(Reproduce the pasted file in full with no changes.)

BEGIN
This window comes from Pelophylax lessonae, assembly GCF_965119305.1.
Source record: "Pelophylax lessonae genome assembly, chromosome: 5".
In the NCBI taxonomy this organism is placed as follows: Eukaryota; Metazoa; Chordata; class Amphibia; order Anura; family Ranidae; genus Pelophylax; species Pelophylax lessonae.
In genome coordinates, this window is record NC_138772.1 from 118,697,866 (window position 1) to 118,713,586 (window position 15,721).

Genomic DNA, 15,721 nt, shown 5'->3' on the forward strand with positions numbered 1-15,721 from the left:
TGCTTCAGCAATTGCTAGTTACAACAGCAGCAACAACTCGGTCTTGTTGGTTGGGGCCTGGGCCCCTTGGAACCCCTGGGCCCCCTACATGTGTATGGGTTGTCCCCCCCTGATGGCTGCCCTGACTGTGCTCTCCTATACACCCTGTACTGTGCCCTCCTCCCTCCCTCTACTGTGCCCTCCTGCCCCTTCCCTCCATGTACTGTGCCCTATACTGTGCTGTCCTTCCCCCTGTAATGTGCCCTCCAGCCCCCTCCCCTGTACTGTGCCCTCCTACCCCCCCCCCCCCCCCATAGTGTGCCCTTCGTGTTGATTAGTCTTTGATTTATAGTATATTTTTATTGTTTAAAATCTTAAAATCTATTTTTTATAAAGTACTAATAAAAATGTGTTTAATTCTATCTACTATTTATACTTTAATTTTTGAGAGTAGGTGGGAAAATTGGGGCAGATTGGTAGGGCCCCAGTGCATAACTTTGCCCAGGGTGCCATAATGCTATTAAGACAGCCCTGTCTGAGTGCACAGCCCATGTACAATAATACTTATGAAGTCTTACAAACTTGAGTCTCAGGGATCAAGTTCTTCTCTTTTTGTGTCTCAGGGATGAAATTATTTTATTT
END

This window comes from Pelophylax lessonae, assembly GCF_965119305.1.
Source record: "Pelophylax lessonae genome assembly, chromosome: 5".
In the NCBI taxonomy this organism is placed as follows: Eukaryota; Metazoa; Chordata; class Amphibia; order Anura; family Ranidae; genus Pelophylax; species Pelophylax lessonae.
In genome coordinates, this window is record NC_138772.1 from 118,697,866 (window position 1) to 118,713,586 (window position 15,721).

Genomic DNA, 15,721 nt, shown 5'->3' on the forward strand with positions numbered 1-15,721 from the left:
TGCTTCAGCAATTGCTAGTTACAACAGCAGCAACAACTCGGTCTTGTTGGTTGGGGCCTGGGCCCCTTGGAACCCCTGGGCCCCCTACATGTGTATGGGTTGTCCCCCCCTGATGGCTGCCCTGACTGTGCTCTCCTATACACCCTGTACTGTGCCCTCCTCCCTCCCTCTACTGTGCCCTCCTGCCCCTTCCCTCCATGTACTGTGCCCTATACTGTGCTGTCCTTCCCCCTGTAATGTGCCCTCCAGCCCCCTCCCCTGTACTGTGCCCTCCTACCCCCCCCCCCCCCCCATAGTGTGCCCTTCGTGTTGATTAGTCTTTGATTTATAGTATATTTTTATTGTTTAAAATCTTAAAATCTATTTTTTATAAAGTACTAATAAAAATGTGTTTAATTCTATCTACTATTTATACTTTAATTTTTGAGAGTAGGTGGGAAAATTGGGGCAGATTGGTAGGGCCCCAGTGCATAACTTTGCCCAGGGTGCCATAATGCTATTAAGACAGCCCTGTCTGAGTGCACAGCCCATGTACAATAATACTTATGAAGTCTTACAAACTTGAGTCTCAGGGATCAAGTTCTTCTCTTTTTGTGTCTCAGGGATGAAATTATTTTATTT